By Greg Spearritt
Anwen Crawford, music critic with The Monthly, has an interesting take on a fundamental shift in identity formation.
In our capitalist culture youth identity is strongly linked to what we consume, and in the 20th century pop music was the primary determinant. It was energetic and forward-looking and took young people on the journey of their lives as it moved through its phases.
As the musicians of that era (the ones who survived their own twenties, that is) pass away – David Bowie, Leonard Cohen, Little Richard and many more – we see that the pre-eminence of pop as an influence on youth identity has faded. In the 21st century, says Crawford, technology has displaced art: social media has taken over as the touchpoint for creating selves, especially young selves.
Crawford sees this as connected to the loss of progress as a social goal.
It does indeed seem that we’re not really ‘going anywhere’ in the 2020s. We are swirling around, flailing in our attempts to understand even what truth is nowadays. Confidence in the benevolence and vision of our institutions, from banks and churches to parliaments, has justifiably waned. Perhaps the only area where progress is starting to show, albeit from a very low base, is on environmental issues, and that out of urgent necessity as much as inspirational vision.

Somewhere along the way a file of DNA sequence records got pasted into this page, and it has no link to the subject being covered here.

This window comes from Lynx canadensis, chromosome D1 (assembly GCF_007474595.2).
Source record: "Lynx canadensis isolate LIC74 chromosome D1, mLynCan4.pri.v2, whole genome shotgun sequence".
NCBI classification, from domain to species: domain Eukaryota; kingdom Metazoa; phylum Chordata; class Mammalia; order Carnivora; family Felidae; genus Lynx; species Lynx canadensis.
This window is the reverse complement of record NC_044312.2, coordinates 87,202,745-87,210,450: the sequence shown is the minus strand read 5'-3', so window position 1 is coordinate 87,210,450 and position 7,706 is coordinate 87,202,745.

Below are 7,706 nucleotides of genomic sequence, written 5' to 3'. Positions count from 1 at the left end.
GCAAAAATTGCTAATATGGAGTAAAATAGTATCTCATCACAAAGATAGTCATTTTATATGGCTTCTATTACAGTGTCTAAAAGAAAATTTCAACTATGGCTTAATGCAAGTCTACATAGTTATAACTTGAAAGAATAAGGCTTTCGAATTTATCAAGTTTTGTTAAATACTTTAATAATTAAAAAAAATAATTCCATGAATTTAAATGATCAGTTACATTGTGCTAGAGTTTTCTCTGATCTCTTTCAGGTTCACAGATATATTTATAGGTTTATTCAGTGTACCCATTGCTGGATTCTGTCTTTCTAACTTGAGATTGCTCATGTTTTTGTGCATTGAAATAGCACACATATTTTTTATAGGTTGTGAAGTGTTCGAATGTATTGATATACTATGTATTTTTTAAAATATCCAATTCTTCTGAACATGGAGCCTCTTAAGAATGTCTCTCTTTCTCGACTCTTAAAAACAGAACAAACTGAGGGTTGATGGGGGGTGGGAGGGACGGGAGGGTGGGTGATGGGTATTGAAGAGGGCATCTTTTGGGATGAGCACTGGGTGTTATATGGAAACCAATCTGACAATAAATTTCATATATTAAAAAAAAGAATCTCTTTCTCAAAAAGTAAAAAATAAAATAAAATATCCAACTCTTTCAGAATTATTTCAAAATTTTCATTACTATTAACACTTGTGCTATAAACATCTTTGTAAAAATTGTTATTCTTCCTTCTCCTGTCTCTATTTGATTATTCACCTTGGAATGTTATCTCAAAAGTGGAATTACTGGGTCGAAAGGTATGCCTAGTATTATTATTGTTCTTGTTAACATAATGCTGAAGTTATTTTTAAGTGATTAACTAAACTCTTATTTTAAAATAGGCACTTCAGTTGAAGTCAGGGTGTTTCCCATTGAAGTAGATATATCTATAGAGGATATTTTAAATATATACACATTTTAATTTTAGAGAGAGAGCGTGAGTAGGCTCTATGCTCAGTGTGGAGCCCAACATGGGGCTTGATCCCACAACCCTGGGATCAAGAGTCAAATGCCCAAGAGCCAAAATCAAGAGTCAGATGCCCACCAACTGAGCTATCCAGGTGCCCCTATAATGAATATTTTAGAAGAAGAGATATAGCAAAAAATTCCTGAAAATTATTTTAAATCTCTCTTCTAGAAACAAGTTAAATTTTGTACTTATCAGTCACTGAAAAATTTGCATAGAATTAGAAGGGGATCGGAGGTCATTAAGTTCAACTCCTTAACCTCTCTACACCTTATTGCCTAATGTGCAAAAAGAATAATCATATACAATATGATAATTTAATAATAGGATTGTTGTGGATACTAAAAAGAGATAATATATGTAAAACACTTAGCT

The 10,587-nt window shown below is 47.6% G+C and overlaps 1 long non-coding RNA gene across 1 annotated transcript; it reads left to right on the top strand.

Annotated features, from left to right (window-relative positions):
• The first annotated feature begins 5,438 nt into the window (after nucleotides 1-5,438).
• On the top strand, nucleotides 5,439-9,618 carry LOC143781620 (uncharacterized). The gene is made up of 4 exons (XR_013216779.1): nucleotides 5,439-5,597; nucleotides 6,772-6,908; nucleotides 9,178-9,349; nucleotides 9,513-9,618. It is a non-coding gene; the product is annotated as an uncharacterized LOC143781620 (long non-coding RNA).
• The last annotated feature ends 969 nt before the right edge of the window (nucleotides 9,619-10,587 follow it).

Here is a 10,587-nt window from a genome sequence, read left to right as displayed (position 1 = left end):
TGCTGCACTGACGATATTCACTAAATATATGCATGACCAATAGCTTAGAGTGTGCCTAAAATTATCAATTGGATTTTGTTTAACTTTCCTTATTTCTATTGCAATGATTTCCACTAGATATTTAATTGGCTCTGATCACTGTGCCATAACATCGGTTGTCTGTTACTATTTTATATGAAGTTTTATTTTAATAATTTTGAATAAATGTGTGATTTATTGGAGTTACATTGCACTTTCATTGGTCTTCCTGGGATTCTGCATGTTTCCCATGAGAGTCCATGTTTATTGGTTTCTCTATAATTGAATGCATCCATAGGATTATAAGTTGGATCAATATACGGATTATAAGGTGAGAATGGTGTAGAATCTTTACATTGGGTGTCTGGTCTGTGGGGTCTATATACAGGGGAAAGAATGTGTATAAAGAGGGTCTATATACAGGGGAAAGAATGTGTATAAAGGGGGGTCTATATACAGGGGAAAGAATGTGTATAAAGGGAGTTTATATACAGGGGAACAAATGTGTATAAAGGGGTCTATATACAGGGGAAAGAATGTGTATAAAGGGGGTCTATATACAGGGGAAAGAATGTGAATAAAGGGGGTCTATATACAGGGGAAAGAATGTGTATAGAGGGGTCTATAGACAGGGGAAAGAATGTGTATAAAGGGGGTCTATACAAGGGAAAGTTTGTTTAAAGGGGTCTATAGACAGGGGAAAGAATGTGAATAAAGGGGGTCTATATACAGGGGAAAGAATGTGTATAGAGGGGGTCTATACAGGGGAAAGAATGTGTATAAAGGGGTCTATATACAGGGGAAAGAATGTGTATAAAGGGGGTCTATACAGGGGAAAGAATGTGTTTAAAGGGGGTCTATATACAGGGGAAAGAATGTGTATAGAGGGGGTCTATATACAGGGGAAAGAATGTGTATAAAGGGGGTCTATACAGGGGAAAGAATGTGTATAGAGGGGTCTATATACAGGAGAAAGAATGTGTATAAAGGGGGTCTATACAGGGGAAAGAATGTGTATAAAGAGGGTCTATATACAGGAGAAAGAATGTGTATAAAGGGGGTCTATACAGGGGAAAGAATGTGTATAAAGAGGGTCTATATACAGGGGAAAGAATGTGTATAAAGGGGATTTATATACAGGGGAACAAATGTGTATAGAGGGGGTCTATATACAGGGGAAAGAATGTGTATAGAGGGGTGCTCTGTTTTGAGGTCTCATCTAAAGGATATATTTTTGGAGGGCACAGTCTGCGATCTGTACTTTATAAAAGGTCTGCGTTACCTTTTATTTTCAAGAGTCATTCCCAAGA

To be sure, the old notion of progress is a conflicted one. To an extent it was always a lie which supported white supremacy and the greed-fueled capitalist enterprise.
Nonetheless, without a vision, the people perish, we are told. Has our self-understanding and self-absorption through social media and technology robbed us of the ability to imagine a better place over the horizon?
Disclaimer: views represented in SOFiA blog posts are entirely the view of the respective authors and in no way represent an official SOFiA position. They are intended to stimulate thought, rather than present a final word on any topic.